Last November, Brian Sims became the first openly-gay-elected member of the Pennsylvania House of Representatives, and he has come out hard and fast in creating, and passing, anti-bullying legislation, AKA the Pennsylvania Safe Schools [PASS] Act.
“As many of you can imagine, as a member of the LGBT community myself, such measures are something that I am particularly attuned to. The fact remains that young members of the LGBT community--or those perceived to be--are bullied and otherwise discriminated against at alarming rates. Every study that looks to analyze the impact of bullying has shown there to be lasting, and extremely detrimental effects that can stay with a person for a lifetime.”
But the more interesting aspect about the passing of the PASS Act are the people who have jumped on board: Pennsylvania Republicans. Among the 67 co-sponsors of the bill are not just Sims and members of the LGBT caucus--like fellow representatives, and Democrats, Dan Frankel and Mike Sturla--but more than a few Republicans, including Mike Fleck, a Republican who recently announced, publicly, that he is gay; and some of his fellow Republicans Dan Truitt, Mario Scavello, Todd Rock and Justin Simmons.
“I felt like a major change following the last election cycle wasn’t that there was going to be a ground swell of LGBT Democrats—that support has always been there and has always been strong, but what we’re really beginning to see is the Republican Party get on this issue....[Anti-bullying legislation is] no longer a wedge issue. I think we’re seeing that Republicans who we know have always had LGBT family members, have always had LGBT co-workers and certainly had experience, themselves, with bullying.”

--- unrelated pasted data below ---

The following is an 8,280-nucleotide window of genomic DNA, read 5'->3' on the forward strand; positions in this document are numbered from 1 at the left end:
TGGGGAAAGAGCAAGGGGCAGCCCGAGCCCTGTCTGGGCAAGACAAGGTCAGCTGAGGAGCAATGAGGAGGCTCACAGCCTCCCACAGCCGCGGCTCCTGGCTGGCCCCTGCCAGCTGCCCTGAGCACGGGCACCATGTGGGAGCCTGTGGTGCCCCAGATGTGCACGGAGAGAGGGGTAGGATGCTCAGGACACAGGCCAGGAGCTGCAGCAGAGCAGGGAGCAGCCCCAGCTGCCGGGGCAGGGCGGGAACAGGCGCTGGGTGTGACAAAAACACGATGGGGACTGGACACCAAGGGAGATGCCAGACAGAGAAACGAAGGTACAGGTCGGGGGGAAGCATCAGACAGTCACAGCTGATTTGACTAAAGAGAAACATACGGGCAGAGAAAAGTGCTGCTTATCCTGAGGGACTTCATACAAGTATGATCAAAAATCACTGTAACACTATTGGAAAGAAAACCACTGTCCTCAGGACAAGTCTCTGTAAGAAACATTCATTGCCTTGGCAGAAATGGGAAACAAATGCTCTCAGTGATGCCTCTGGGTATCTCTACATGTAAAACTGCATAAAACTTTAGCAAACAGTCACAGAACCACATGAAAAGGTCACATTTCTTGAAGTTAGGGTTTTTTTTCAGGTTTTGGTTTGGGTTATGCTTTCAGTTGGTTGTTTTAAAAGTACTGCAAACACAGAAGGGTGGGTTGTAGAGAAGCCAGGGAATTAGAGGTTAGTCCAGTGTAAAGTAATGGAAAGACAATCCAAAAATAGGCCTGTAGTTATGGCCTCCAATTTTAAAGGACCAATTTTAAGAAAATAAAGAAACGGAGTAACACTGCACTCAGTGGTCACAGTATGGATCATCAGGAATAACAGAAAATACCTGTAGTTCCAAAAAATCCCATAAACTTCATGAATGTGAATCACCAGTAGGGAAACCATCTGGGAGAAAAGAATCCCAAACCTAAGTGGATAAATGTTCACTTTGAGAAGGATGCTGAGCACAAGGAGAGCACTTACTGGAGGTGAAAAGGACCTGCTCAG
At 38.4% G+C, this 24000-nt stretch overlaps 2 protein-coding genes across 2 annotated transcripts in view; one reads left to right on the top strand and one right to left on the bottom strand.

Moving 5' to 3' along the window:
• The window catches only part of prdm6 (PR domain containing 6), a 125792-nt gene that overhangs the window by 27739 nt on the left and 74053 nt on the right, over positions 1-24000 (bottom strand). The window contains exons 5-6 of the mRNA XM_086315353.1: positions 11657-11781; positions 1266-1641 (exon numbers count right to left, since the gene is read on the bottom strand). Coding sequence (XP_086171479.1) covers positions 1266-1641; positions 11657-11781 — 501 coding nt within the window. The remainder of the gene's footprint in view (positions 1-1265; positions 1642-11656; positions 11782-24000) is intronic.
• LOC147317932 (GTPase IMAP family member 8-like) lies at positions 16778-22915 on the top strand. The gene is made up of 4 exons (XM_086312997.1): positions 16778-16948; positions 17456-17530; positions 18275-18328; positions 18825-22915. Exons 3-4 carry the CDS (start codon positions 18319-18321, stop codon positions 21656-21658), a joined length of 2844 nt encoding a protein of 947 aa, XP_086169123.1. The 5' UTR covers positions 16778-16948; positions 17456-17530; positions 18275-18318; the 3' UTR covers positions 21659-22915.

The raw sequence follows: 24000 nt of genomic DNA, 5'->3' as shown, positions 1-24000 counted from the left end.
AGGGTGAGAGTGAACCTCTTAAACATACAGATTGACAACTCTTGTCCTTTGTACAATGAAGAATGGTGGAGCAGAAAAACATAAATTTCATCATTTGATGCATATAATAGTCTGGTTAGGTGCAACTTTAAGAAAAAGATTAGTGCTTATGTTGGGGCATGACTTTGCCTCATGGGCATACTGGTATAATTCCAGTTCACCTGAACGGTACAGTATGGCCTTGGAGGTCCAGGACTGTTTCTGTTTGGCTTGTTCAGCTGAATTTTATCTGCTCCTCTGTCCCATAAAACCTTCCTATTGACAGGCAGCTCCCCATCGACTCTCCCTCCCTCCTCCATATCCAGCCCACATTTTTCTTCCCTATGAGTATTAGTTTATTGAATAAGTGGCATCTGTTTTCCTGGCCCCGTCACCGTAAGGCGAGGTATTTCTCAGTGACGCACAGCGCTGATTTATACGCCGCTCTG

The PASS Act--endorsed by Equality PA and Service Employees International Union [SEIU]--would amend the Public School Code of 1949, by “further providing for program of continuing professional education; and, in safe schools, further providing for definitions, for reporting and for policy relating to bullying and providing for powers and duties of Department of Education.”
Those amendments would include a change in the definition of bullying to say that it is “any written, verbal or physical conduct” related to a characteristic like race, color, religion, and, now, sexual orientation and gender identity. The bill also includes a definition of “cyberbullying.”
“Especially following Matthew Shepard, we saw a whole bunch of states pass anti-bullying legislation, which I call ‘toothless bills. They didn’t specifically enumerate the classes of people that need to be protected. They didn’t have reporting requirements, they didn’t have time frames on reports, they didn’t say what needed to be included in reports and I think this is very different. This bill protects those people from bullying and it will actually curb bullying—not just lend it lip service.”
Hopefully the newfound sense of bipartisanship in Pennsylvania might spread to other states, and hopefully their new anti-bullying legislation will follow suit.